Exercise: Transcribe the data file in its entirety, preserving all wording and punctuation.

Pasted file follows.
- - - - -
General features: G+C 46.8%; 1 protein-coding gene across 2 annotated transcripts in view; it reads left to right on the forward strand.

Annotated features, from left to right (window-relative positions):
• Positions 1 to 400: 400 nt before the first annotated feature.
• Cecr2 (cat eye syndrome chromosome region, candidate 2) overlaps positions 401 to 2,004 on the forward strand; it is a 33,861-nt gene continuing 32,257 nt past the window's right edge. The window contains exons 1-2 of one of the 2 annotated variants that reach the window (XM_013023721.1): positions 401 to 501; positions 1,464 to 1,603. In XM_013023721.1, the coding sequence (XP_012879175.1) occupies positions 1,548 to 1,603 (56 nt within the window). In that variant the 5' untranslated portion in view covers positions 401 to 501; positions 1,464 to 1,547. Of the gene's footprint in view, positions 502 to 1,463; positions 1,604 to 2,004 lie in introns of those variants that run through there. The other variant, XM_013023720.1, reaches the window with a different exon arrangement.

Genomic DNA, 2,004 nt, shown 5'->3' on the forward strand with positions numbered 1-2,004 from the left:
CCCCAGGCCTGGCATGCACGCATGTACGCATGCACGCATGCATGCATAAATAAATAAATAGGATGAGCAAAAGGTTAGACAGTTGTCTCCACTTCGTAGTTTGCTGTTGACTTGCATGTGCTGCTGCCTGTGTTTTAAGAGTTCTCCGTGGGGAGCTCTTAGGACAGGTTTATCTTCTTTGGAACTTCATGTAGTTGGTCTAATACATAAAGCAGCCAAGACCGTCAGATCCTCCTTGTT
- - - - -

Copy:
General features: G+C 46.8%; 1 protein-coding gene across 2 annotated transcripts in view; it reads left to right on the forward strand.

Annotated features, from left to right (window-relative positions):
• Positions 1 to 400: 400 nt before the first annotated feature.
• Cecr2 (cat eye syndrome chromosome region, candidate 2) overlaps positions 401 to 2,004 on the forward strand; it is a 33,861-nt gene continuing 32,257 nt past the window's right edge. The window contains exons 1-2 of one of the 2 annotated variants that reach the window (XM_013023721.1): positions 401 to 501; positions 1,464 to 1,603. In XM_013023721.1, the coding sequence (XP_012879175.1) occupies positions 1,548 to 1,603 (56 nt within the window). In that variant the 5' untranslated portion in view covers positions 401 to 501; positions 1,464 to 1,547. Of the gene's footprint in view, positions 502 to 1,463; positions 1,604 to 2,004 lie in introns of those variants that run through there. The other variant, XM_013023720.1, reaches the window with a different exon arrangement.

Genomic DNA, 2,004 nt, shown 5'->3' on the forward strand with positions numbered 1-2,004 from the left:
CCCCAGGCCTGGCATGCACGCATGTACGCATGCACGCATGCATGCATAAATAAATAAATAGGATGAGCAAAAGGTTAGACAGTTGTCTCCACTTCGTAGTTTGCTGTTGACTTGCATGTGCTGCTGCCTGTGTTTTAAGAGTTCTCCGTGGGGAGCTCTTAGGACAGGTTTATCTTCTTTGGAACTTCATGTAGTTGGTCTAATACATAAAGCAGCCAAGACCGTCAGATCCTCCTTGTT